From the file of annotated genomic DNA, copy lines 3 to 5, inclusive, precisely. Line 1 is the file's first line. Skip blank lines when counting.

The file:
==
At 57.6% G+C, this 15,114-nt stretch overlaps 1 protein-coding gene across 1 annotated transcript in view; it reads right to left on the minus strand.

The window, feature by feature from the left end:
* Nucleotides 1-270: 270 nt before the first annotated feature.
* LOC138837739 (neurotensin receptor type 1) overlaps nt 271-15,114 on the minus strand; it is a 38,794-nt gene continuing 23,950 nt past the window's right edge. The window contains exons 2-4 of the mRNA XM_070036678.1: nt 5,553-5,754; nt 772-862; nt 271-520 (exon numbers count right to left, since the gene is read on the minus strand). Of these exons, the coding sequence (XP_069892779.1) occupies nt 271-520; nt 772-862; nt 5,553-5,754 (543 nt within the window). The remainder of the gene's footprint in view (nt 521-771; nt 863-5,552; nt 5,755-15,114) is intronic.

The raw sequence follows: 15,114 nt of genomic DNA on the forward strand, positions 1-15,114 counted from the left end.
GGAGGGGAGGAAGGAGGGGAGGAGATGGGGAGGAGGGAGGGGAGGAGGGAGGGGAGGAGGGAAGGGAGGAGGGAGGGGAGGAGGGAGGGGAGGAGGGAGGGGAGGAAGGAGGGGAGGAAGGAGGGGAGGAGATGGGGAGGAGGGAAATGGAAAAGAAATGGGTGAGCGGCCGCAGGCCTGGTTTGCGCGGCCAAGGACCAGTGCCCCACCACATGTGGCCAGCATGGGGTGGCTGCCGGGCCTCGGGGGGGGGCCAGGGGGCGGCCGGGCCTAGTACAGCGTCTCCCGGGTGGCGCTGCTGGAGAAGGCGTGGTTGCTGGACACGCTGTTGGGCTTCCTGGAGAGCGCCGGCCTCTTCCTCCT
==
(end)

* Nucleotides 1-270: 270 nt before the first annotated feature.
* LOC138837739 (neurotensin receptor type 1) overlaps nt 271-15,114 on the minus strand; it is a 38,794-nt gene continuing 23,950 nt past the window's right edge. The window contains exons 2-4 of the mRNA XM_070036678.1: nt 5,553-5,754; nt 772-862; nt 271-520 (exon numbers count right to left, since the gene is read on the minus strand). Of these exons, the coding sequence (XP_069892779.1) occupies nt 271-520; nt 772-862; nt 5,553-5,754 (543 nt within the window). The remainder of the gene's footprint in view (nt 521-771; nt 863-5,552; nt 5,755-15,114) is intronic.

The raw sequence follows: 15,114 nt of genomic DNA on the forward strand, positions 1-15,114 counted from the left end.